Tabitha Spence is a young environmentalist from Texas and married to Ammar Jan from Pakistan, a graduate student at the faculty of History, University of Cambridge. Tabitha’s passion, apart from her profound interest and engagement in environment protection, is the Urdu language. Her prowess in Urdu is remarkable, lacking only the subtleties of the language, which comes after regular practice and reading. She was the part of a group coming to me for instruction in Urdu on a weekly basis.
Then I came to know that she had managed to wangle a scholarship from the USA to learn advanced-level Urdu and that she was, therefore, instructed to go to India. This was a non-negotiable precondition of her funding. Thus, Tabitha was asked to report to ‘Zaban’ (language or tongue), a language institute, which functions under the auspices of American Institute of Indian Studies (AIIS). It not only runs courses in Hindi, Brij Bhasha etc. but also in Urdu, Persian, Pashto, Dari and even in Arabic. It is located in Kailash Colony, New Delhi, and has earned an extraordinary reputation for imparting instruction in more than twelve languages to international students, businessmen and, most importantly, State Department personnel.
US citizens make up the largest group at the institute, constituting 34 per cent of the total Urdu learners, followed by the British with 10 per cent. This left me flabbergasted because to me the home of Urdu is my country, Pakistan. I was really nonplussed due to the fact that India has now, besides her supremacy in the realms of politics and economy, started appropriating cultural means and modes, language being central among them.
Indian historians like Mushir-ul-Hasan and Syed Irfan Habib are quite emphatic in asserting that India is the central site for Islamic learning too. Mushir maintains that the belt starting from Mussoorie and going up to Delhi contains seminaries which provide the best education on Ilm-i-Hadith. Islamic education in India is a subject that requires a separate disquisition; therefore, we will confine ourselves to the question of language(s) in this particular piece. Interaction with these students, eager to learn Urdu, prompted me to reflect on the role of Urdu as the epitome of a pluralist socio-cultural ethos.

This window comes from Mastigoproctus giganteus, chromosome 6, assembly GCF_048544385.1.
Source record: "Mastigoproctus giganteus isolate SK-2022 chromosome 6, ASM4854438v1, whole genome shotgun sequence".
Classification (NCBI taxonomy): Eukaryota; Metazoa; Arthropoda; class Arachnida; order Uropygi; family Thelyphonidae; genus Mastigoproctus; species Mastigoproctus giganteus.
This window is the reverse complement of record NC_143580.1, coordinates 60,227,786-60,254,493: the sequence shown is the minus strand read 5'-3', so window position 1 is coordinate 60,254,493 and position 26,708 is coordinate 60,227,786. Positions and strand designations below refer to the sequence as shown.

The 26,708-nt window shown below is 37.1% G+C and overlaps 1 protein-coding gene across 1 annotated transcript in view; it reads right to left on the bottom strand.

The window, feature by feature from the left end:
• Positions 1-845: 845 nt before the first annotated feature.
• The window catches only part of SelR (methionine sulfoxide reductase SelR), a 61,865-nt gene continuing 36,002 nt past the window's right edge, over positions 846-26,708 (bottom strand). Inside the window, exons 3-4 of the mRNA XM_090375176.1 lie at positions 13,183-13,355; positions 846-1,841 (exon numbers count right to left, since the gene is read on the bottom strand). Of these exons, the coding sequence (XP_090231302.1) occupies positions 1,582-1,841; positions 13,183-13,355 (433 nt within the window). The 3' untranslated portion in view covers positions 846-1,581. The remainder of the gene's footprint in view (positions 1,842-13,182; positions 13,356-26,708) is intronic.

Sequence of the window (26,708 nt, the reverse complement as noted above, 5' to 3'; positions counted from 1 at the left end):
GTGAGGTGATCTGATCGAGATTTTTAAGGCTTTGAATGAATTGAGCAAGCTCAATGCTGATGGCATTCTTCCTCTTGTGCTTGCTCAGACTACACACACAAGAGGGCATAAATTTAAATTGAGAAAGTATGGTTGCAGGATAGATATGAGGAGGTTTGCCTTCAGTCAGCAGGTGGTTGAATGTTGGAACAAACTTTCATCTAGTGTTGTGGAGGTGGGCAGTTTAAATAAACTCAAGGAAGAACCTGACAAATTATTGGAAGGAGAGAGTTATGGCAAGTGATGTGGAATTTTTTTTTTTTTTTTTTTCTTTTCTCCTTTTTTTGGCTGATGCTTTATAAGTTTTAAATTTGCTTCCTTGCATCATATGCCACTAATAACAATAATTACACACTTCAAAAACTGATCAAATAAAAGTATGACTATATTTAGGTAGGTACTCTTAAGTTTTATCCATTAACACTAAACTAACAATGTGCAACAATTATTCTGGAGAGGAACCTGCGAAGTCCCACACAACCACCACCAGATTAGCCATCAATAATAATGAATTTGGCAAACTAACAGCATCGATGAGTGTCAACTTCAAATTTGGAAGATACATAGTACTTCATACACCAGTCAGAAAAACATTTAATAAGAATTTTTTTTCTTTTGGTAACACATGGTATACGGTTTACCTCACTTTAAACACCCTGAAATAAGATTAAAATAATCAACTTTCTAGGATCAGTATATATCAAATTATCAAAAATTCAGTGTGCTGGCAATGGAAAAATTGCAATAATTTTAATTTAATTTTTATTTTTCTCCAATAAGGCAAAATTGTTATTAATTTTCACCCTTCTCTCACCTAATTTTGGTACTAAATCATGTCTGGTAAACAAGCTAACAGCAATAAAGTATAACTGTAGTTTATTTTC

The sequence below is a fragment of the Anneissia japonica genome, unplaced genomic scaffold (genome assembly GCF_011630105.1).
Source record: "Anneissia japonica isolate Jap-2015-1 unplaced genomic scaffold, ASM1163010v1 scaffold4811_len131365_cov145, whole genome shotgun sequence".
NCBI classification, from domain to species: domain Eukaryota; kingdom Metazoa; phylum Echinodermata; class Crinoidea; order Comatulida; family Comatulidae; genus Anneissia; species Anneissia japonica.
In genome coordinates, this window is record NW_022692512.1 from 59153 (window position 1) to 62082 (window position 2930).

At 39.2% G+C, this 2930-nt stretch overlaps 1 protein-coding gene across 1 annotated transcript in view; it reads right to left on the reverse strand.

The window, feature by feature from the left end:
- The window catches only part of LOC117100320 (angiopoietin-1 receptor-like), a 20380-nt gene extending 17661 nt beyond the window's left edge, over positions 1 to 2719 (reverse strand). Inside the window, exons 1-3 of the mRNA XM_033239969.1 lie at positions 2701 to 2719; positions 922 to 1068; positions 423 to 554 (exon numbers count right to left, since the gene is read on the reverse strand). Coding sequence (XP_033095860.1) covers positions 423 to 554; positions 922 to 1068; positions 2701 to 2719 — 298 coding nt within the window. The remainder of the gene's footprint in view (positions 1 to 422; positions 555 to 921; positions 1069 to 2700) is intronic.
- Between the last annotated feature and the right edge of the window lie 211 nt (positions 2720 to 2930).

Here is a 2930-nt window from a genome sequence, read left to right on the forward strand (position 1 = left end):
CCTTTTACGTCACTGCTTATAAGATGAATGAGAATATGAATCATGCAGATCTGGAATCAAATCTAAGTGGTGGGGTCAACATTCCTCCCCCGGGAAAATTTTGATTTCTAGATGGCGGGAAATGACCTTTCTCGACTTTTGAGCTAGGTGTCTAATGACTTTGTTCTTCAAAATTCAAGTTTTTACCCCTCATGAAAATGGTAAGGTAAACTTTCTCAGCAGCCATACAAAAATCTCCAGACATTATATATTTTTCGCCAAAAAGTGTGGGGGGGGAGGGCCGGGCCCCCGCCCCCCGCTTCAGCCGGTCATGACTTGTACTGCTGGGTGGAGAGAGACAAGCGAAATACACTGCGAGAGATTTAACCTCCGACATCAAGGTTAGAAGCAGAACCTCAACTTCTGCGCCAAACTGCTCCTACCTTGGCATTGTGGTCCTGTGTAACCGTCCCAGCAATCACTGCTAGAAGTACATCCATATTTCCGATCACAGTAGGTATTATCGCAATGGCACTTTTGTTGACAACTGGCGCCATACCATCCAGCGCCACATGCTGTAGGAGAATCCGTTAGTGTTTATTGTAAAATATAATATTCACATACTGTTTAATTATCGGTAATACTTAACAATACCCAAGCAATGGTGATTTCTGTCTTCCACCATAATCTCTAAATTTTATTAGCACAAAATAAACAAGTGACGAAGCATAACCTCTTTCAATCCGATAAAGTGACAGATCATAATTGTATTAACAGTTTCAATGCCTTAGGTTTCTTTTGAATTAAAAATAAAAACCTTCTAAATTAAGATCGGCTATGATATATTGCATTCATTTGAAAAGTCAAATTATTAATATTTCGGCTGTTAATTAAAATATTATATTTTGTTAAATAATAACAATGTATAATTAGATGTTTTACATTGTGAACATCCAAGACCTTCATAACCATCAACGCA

When I tried to impress upon Tabitha and a couple of others that they should go to Pakistan instead of India to improve their Urdu, the security situation in Pakistan was presented as the main impediment. A country created ostensibly to secure ‘Urdu’ and ‘Islam’ from possible ‘extinction’ seems precariously poised to represent either. Consequently India has attained, whether we like it or not, cultural hegemony not through its own efforts but by our wrong-doing and reckless policies.
Ironically, the way Urdu was appropriated by the state, which did all it could for its promotion as a national language, has in fact worked to the detriment of Urdu as a multi-ethnic and multi-communal vehicle of expression, particularly in North India. Culturally, Urdu was amenable to both Hindus and Sikhs for the expression of their finer sensibilities, at least until partition.
People like Raja Kalyan Singh Ashiq (1752-1821), Raja Raj Kishan Das (1781-1823), Daya Shankar Nasim (1811-1844), followed by luminaries like Ratan Nath Sarshar (1846-1903), Jvala Parshad Barq (1863-1911), Shankar Dayal Farhat (1843-1904), Lala Sri Ram (1875-1930), Master Ram Chandra (1821-1880) and Master Piyare Lal Ashoob are only a few of the many who give the lie to the impression that Urdu caters to the cultural needs of the Muslims only.
Even in Lahore, laureates like Arsh Malisiani, Pandit Hari Chand Akhter, Jamna Das Akhter, Lala Ram Parshad, Deondar Satyarthi, Gopal Mittal and Tilok Chand Mehroom prove that point even further. Krishan Chander and Rajender Singh Bedi’s contribution as prose laureates in Urdu can hardly be overemphasised. And yet, Urdu, after being fomented as a political tool, was divested of it diverse character.
Urdu’s deployment as an instrument of cultural exclusion persisted after Pakistan’s creation as it had fissiparous effect in East Pakistan and tangibly so in Sindh too. The state authorities’ ill-considered policy of forging unity among highly disparate cultural entities through Urdu has made it into an imperialist tool, used relentlessly to muzzle local languages and dialects.
In the current scenario, the divide between Urdu and English has become far too pronounced. Unfortunately, Urdu has been used with impunity to spawn a reactionary ideology. With the virtual demise of the progressive movement of Urdu writers, the language has become a hostage to extreme right-wing ideologues. It is also a great pity that it has not been developed enough to transmit the theories of science, technology or even social sciences. Poetry, journalism or religious literature, heavily punctuated with Arabic and Persian vocabulary, continue to be its salient feature.
Over the decades, it has been subjected to the deluge of words and phrases borrowed from Arabic and Persian, which has impaired its very own character. It would have been far better, had it interacted more with the local languages and dialects than being consigned to the slave-status to Arabic and Persian. One must not have any doubt about these two languages ever imbibing any influence from Urdu. After its international projection has been taken over by India, the new challenge for the fate of Urdu is that its further evolution will be out of bounds for Pakistanis, which will be highly regrettable.
The writer is a noted Pakistani historian, currently the Iqbal Fellow at the University of Cambridge as professor in the Centre of South Asian Studies